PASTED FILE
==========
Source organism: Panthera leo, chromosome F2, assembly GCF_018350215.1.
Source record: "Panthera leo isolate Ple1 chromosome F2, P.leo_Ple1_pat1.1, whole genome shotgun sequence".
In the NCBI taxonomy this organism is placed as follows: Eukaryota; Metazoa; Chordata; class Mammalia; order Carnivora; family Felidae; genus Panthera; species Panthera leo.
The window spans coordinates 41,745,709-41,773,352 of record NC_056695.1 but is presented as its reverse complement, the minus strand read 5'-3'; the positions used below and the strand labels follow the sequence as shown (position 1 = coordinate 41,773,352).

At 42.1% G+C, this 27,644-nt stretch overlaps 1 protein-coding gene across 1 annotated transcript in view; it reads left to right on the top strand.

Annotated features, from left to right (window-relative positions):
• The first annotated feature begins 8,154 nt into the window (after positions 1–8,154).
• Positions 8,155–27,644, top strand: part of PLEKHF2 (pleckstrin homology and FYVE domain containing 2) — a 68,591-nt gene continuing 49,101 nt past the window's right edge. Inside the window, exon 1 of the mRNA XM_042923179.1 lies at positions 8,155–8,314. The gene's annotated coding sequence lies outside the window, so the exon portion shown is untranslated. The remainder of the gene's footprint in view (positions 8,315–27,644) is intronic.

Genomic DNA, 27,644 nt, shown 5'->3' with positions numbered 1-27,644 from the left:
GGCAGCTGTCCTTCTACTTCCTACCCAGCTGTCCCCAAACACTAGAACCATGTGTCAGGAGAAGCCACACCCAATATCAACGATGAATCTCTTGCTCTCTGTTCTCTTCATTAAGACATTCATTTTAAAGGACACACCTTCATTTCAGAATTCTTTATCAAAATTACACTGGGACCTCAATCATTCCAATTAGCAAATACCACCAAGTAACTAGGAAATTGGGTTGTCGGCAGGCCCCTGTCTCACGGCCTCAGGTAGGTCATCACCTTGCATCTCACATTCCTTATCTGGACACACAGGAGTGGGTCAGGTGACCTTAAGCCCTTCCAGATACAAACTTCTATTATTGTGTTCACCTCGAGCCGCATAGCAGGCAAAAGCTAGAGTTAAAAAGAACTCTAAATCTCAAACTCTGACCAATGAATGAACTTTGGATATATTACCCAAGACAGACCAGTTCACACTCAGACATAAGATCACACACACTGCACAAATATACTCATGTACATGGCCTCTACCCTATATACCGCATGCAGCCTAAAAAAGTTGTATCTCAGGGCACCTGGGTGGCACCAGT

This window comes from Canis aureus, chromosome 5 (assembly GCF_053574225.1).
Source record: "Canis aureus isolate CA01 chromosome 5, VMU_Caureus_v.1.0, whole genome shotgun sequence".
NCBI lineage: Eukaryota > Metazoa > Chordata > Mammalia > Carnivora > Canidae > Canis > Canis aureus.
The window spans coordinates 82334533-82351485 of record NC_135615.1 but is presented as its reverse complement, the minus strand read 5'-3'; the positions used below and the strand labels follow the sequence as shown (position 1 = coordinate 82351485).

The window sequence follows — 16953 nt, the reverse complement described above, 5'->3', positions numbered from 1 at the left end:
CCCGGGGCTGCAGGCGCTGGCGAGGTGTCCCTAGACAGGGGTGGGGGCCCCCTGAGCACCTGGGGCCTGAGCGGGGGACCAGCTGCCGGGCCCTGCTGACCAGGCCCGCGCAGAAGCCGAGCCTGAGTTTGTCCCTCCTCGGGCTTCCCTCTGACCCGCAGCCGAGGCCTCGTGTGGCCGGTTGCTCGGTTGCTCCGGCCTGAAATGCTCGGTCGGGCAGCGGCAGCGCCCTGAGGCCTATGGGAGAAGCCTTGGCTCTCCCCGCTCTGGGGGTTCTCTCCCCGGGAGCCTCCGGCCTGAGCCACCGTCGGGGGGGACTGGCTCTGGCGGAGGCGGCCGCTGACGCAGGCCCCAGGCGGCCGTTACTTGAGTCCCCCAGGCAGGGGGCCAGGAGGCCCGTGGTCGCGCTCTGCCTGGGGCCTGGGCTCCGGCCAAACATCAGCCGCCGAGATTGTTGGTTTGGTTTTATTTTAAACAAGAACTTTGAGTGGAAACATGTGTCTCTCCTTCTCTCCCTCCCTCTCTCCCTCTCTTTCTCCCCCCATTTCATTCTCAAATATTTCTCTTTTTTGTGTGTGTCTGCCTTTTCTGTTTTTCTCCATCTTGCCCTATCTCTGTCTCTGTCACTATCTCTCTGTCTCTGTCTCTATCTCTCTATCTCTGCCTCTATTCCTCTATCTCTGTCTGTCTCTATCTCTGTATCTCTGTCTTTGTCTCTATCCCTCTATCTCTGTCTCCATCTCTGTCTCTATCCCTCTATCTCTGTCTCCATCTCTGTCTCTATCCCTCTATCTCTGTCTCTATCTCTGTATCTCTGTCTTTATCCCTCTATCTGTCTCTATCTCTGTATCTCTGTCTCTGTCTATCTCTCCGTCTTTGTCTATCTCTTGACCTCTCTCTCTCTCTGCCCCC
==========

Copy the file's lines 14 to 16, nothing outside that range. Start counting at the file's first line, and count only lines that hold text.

The window spans coordinates 82334533-82351485 of record NC_135615.1 but is presented as its reverse complement, the minus strand read 5'-3'; the positions used below and the strand labels follow the sequence as shown (position 1 = coordinate 82351485).

The window sequence follows — 16953 nt, the reverse complement described above, 5'->3', positions numbered from 1 at the left end:
CCCGGGGCTGCAGGCGCTGGCGAGGTGTCCCTAGACAGGGGTGGGGGCCCCCTGAGCACCTGGGGCCTGAGCGGGGGACCAGCTGCCGGGCCCTGCTGACCAGGCCCGCGCAGAAGCCGAGCCTGAGTTTGTCCCTCCTCGGGCTTCCCTCTGACCCGCAGCCGAGGCCTCGTGTGGCCGGTTGCTCGGTTGCTCCGGCCTGAAATGCTCGGTCGGGCAGCGGCAGCGCCCTGAGGCCTATGGGAGAAGCCTTGGCTCTCCCCGCTCTGGGGGTTCTCTCCCCGGGAGCCTCCGGCCTGAGCCACCGTCGGGGGGGACTGGCTCTGGCGGAGGCGGCCGCTGACGCAGGCCCCAGGCGGCCGTTACTTGAGTCCCCCAGGCAGGGGGCCAGGAGGCCCGTGGTCGCGCTCTGCCTGGGGCCTGGGCTCCGGCCAAACATCAGCCGCCGAGATTGTTGGTTTGGTTTTATTTTAAACAAGAACTTTGAGTGGAAACATGTGTCTCTCCTTCTCTCCCTCCCTCTCTCCCTCTCTTTCTCCCCCCATTTCATTCTCAAATATTTCTCTTTTTTGTGTGTGTCTGCCTTTTCTGTTTTTCTCCATCTTGCCCTATCTCTGTCTCTGTCACTATCTCTCTGTCTCTGTCTCTATCTCTCTATCTCTGCCTCTATTCCTCTATCTCTGTCTGTCTCTATCTCTGTATCTCTGTCTTTGTCTCTATCCCTCTATCTCTGTCTCCATCTCTGTCTCTATCCCTCTATCTCTGTCTCCATCTCTGTCTCTATCCCTCTATCTCTGTCTCTATCTCTGTATCTCTGTCTTTATCCCTCTATCTGTCTCTATCTCTGTATCTCTGTCTCTGTCTATCTCTCCGTCTTTGTCTATCTCTTGACCTCTCTCTCTCTCTGCCCCC